From Labour List:
"Today's Indpendent reports that more than a quarter of candidates running at the general election have only ever worked in politics.
The survey of 782 prospective parliamentary candidates – 94 per cent of those selected so far, excluding sitting MPs – shows that "a greater than ever number are political professionals who have gone directly from university into a political job as an adviser or researcher, and are now in line to enter Parliament."
I know this is something that irritates many LabourList readers. People want their MPs to represent them, and to come from a background of experience in a job that provides "real world" experience, in business or in the tertiary sector.
I've argued before that Labour must begin to open up its democracy. Our membership has dwindled and will continue to do so as fewer and fewer people want a formal relationship with a party that extends to Wednesday night meetings in local churches and town halls, tightly adhering to yesteryear's arcane rules of the road. That is an irreversible trend, and one which we will have to adapt to.
I've also had conversations with friends who are disbeleiving that so many MPs and candidates do not share their own experience of everyday life. It turns people off politics to see that so many politicians tread a written route of who they know rather than a path based on attainment in a particular field.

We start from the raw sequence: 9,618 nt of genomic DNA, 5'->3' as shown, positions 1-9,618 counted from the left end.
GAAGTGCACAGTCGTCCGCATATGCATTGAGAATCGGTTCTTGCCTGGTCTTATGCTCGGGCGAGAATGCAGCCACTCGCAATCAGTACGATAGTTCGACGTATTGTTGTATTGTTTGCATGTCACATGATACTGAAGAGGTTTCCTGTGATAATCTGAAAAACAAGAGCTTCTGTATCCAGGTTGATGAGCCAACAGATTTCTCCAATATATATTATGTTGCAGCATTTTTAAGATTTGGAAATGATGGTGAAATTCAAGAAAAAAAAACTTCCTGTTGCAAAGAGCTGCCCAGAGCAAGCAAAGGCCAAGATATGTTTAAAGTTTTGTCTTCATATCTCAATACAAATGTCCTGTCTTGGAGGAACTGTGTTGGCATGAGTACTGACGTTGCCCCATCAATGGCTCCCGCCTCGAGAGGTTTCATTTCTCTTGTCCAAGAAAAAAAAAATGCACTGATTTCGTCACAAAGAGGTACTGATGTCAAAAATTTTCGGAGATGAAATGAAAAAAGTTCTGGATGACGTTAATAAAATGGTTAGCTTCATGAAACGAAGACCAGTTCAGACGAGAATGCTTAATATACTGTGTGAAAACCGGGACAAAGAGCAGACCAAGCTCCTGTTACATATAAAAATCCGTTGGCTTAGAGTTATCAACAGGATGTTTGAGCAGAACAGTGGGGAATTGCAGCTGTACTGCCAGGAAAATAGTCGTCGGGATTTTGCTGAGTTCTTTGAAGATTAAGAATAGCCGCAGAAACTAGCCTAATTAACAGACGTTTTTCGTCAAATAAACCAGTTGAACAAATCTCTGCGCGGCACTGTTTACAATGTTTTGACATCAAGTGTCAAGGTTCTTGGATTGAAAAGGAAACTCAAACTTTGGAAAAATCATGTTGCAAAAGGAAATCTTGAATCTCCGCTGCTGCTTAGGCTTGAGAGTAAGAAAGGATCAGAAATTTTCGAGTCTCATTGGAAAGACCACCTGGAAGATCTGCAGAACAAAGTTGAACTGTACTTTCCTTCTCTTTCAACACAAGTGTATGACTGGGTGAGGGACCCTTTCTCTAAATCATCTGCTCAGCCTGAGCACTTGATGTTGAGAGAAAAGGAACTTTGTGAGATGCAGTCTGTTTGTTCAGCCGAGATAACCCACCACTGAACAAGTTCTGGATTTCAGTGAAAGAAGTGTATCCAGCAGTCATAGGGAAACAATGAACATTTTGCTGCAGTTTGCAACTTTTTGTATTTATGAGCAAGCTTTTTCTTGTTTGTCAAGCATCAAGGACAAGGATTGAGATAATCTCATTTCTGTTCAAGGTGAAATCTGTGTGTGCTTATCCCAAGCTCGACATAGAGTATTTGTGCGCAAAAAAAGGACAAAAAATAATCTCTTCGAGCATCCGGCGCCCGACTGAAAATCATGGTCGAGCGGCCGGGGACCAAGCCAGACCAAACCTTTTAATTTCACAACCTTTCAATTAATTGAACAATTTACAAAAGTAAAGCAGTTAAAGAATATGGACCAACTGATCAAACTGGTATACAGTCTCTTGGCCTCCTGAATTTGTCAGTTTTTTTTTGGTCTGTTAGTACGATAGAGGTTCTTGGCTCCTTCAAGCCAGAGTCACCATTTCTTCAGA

Primaries are one way we can begin to open up to some of those disillusioned people. We can involve everybody in selecting our candidates, so that everybody gets to decide whether we want a union chief or a political advisor to represent us over a teacher or gas meter reader.
It's a simple choice, but in this environment where people are still livid about the expenses scandal, we cannot afford to close our politics off anymore. Instead, we have to be bold and open it up to all those who want to have a say - not just general secretaries, but secretaries as well."
That is a lot of people who have only trod the political trail.
My worries are partly that this builds a ruling class. The majority of those people are going to have gone to posh public school, then posh university such as Oxbridge, then on into politics. No matter the colour or ethnicity, that will make an unrepresentative sample based largely on the continuation of the political class. i realise that the trust element limits access, but still that does not address that problem of people treating politics as a career rather than a calling.
C'mon, even I have worked in the private sector